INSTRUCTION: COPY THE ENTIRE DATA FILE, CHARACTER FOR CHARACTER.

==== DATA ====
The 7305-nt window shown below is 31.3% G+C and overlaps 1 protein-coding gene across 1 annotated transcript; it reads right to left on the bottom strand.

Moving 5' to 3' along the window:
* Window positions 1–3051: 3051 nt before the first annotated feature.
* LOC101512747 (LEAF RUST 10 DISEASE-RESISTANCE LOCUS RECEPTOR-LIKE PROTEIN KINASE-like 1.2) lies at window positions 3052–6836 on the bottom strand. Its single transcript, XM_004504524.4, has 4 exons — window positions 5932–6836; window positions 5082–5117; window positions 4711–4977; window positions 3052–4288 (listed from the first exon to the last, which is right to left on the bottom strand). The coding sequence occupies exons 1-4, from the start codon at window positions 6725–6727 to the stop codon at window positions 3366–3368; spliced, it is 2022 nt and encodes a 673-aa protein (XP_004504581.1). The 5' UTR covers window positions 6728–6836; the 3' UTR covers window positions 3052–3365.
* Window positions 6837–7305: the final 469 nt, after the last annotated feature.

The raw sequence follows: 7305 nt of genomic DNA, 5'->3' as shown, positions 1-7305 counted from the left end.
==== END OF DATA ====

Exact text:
The 7305-nt window shown below is 31.3% G+C and overlaps 1 protein-coding gene across 1 annotated transcript; it reads right to left on the bottom strand.

Moving 5' to 3' along the window:
* Window positions 1–3051: 3051 nt before the first annotated feature.
* LOC101512747 (LEAF RUST 10 DISEASE-RESISTANCE LOCUS RECEPTOR-LIKE PROTEIN KINASE-like 1.2) lies at window positions 3052–6836 on the bottom strand. Its single transcript, XM_004504524.4, has 4 exons — window positions 5932–6836; window positions 5082–5117; window positions 4711–4977; window positions 3052–4288 (listed from the first exon to the last, which is right to left on the bottom strand). The coding sequence occupies exons 1-4, from the start codon at window positions 6725–6727 to the stop codon at window positions 3366–3368; spliced, it is 2022 nt and encodes a 673-aa protein (XP_004504581.1). The 5' UTR covers window positions 6728–6836; the 3' UTR covers window positions 3052–3365.
* Window positions 6837–7305: the final 469 nt, after the last annotated feature.

The raw sequence follows: 7305 nt of genomic DNA, 5'->3' as shown, positions 1-7305 counted from the left end.